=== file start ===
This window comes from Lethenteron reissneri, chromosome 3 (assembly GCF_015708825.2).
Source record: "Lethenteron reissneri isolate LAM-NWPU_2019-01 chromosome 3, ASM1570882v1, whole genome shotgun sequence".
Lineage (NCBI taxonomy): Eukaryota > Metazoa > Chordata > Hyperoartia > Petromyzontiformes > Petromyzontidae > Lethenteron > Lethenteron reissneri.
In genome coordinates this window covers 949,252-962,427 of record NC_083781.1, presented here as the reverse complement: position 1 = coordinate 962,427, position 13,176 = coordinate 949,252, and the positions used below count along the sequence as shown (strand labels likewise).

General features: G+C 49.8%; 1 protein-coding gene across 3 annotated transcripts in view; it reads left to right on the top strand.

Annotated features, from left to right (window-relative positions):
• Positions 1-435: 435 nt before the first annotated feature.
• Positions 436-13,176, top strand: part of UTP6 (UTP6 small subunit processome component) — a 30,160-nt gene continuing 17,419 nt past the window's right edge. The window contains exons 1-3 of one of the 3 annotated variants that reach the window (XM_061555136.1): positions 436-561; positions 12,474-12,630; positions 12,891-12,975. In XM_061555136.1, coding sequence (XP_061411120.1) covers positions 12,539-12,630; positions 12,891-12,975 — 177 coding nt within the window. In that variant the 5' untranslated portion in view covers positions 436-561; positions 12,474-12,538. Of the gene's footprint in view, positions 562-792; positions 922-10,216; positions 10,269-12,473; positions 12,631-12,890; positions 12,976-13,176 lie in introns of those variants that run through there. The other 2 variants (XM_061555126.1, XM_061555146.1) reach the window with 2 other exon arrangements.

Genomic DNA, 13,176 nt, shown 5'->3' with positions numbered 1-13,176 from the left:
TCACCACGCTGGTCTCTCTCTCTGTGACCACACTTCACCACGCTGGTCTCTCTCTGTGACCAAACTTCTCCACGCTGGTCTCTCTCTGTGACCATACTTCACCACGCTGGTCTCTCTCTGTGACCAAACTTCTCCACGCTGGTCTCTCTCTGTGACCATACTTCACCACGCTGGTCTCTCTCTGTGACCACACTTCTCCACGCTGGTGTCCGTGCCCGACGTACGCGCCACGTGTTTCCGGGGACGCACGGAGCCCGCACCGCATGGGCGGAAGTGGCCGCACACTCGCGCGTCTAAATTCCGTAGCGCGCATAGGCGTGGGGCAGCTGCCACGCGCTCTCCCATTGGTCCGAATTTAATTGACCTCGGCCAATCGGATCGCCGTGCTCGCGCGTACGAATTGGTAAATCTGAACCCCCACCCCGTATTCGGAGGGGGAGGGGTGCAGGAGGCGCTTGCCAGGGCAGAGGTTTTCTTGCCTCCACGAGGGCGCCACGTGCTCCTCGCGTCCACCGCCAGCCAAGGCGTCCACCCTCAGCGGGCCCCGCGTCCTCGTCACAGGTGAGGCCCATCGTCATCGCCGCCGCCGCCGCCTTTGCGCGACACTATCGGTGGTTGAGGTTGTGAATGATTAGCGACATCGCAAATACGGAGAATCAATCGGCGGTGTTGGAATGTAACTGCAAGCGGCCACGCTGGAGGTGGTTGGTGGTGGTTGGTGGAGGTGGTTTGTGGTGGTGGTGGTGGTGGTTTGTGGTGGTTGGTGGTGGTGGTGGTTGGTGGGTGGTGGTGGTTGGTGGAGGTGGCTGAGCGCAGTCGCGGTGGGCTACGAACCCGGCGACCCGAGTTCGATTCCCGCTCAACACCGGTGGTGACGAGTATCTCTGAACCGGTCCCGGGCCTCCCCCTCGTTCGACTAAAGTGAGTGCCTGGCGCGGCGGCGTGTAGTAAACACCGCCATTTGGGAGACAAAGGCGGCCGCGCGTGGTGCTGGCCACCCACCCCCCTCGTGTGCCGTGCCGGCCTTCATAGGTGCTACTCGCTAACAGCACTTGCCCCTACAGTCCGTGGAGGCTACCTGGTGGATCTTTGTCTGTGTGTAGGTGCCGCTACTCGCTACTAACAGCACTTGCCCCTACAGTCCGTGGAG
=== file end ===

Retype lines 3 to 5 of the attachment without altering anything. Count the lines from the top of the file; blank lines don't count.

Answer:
Lineage (NCBI taxonomy): Eukaryota > Metazoa > Chordata > Hyperoartia > Petromyzontiformes > Petromyzontidae > Lethenteron > Lethenteron reissneri.
In genome coordinates this window covers 949,252-962,427 of record NC_083781.1, presented here as the reverse complement: position 1 = coordinate 962,427, position 13,176 = coordinate 949,252, and the positions used below count along the sequence as shown (strand labels likewise).

General features: G+C 49.8%; 1 protein-coding gene across 3 annotated transcripts in view; it reads left to right on the top strand.